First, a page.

Jan 28, 5:45 p.m.
Police took a report regarding a 29-year old smoke shop clerk who sold tobacco products to a minor.

Jan. 28, 4:24 a.m.
An officer contacted a homeless woman “on the sidewalk yelling for help” at 4th and F streets. She was apparently the victim of an assault by her boyfriend in Sacramento. She was taken to a hospital for treatment.

Jan. 28, 3 p.m.
A Mulvaney Place woman said an unknown man who knew her name called her and said “she was going to find her dead body in a ditch.”

Jan. 29, 12:45 a.m.
An officer responded to Gadwall Court to talk to a man who said he had been robbed during an incident on Evergreen Avenue.
The man said he had been driving eastbound when “a white and blue RV pulled out in front of him and blocked his path while another vehicle pulled behind him.”
Then, the RV driver got out, as did the victim. The other driver pulled a handgun and hit him in the head with it. The victim fell to the street unconscious. Meanwhile, two or three other men got out of the vehicles and assaulted him, taking two rings and a wallet with $600 to $800 in it.
The RV was later located near 7th and G Street, and the driver was arrested. He was identified as a 53-year old Elverta man.

Jan. 29, 6 a.m.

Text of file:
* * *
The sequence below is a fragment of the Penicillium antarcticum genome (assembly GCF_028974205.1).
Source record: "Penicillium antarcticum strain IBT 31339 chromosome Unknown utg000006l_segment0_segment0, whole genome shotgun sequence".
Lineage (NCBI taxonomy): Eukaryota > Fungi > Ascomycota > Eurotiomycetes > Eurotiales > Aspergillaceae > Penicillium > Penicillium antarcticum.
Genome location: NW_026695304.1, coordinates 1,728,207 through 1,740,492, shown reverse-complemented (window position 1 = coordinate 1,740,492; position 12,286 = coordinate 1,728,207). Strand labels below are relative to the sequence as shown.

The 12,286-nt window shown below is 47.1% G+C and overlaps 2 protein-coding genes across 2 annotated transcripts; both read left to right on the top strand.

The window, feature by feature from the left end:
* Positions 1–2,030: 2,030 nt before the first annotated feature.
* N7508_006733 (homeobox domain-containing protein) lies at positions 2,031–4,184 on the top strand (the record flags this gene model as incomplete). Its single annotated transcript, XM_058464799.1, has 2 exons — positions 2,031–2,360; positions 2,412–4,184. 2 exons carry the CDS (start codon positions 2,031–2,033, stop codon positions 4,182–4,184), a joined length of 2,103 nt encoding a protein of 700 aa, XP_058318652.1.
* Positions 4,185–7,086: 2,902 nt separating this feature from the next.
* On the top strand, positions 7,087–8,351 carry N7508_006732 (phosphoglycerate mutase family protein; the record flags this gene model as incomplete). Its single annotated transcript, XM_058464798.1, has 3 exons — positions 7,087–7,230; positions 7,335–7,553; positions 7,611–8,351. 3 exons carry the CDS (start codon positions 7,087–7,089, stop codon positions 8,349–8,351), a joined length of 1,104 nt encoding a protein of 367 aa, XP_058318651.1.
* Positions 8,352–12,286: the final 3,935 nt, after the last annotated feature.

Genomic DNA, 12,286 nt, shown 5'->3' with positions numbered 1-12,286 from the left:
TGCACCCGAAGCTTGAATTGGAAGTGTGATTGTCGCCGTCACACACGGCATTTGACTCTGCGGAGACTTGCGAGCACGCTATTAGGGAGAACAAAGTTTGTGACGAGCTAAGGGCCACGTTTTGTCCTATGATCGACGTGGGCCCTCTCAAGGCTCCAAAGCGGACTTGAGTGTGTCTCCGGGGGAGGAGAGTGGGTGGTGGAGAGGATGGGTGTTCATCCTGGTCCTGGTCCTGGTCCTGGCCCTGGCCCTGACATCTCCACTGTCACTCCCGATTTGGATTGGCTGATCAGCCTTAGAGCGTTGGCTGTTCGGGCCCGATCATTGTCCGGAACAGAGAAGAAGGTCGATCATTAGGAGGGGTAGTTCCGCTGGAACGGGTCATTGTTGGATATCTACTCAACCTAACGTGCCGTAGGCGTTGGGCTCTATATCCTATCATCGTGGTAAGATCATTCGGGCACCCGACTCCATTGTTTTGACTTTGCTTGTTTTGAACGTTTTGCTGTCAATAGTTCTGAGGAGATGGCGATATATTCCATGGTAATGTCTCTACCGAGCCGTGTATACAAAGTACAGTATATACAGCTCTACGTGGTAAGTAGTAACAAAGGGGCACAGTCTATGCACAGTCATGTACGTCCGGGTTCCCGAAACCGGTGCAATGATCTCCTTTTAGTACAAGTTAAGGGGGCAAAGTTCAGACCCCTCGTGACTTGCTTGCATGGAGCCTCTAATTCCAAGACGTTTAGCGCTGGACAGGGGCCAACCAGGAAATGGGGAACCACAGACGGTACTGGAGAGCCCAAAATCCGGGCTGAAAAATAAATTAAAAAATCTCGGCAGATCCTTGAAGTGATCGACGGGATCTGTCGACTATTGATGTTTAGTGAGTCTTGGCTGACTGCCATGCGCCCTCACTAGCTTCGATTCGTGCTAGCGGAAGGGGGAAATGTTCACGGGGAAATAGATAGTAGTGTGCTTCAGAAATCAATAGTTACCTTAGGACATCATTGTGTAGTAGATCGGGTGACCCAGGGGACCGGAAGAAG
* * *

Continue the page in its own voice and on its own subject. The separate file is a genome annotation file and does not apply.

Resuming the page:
A man reported his $499 bike stolen at his Dorothy Adamo Lane apartment complex.

Jan. 29, 11:30 a.m.
At Southport’s Town Center Plaza, a woman reported a female acquaintance had phoned her at work and “made threats to assault” her. It was an “ongoing problem.”

Jan. 29, 3:30 p.m.
A woman reported her 12-year old grandson’s $700 bike was stolen at a Riverpoint Court store.

Jan. 29, 4 p.m.
A police officer spotted a known 41-year old transient, who was on probation, in a Ford truck on Maple Street. A search showed he was in possession of a $60,000 bone saw reported stolen from a Sacramento hospital.
The man also had a stolen all terrain vehicle (“ATV” in the back of the truck, and had cannabis in the form of “honey oil” and a “marijuana shake” in a backpack.
The officer contacted a Sacramento deputy, who reported that a security video showed the suspect stealing the saw from the hospital after receiving treatment in their emergency room.
The man “admitted he knew the medical equipment was stolen, and he was returning it.”
Same with the ATV.
The man went to jail anyway.

Jan. 29, 7:30 p.m.
Reported by a Huckleberry Circle woman:
“Unknown person took the victim’s shoes from her front porch.” The loss was valued at $50.

Jan. 29, 9:45 p.m.
At a drug store on West Capitol:
“The two suspects entered the store and grabbed vodka. An employee at the front door told them they would not leave with the bottle. The employee was pushed out of the way and another employee was hit in the face. The suspects left with the booze.”

Jan. 30, 1:43 a.m.
An officer stopped a Honda for a vehicle code violation near Jefferson Boulevard and the Tower Bridge Gateway. The driver, a man from Vacaville, appeared intoxicated. He was arrested and showed a blood alcohol level of 0.16% (twice the legal limit).
During his interview, the told the officer he last had a drink at 1:30 a.m. and he believed it to be 10 a.m. now.

  Do you like what you see here?

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  You can even try it for free for two months if you live in West Sacramento. Just send your name and mailing address to FreeTrial@news-ledger.com (offer open to new subscribers in West Sacramento ZIP codes 95691 & 95605).

Copyright News-Ledger 2015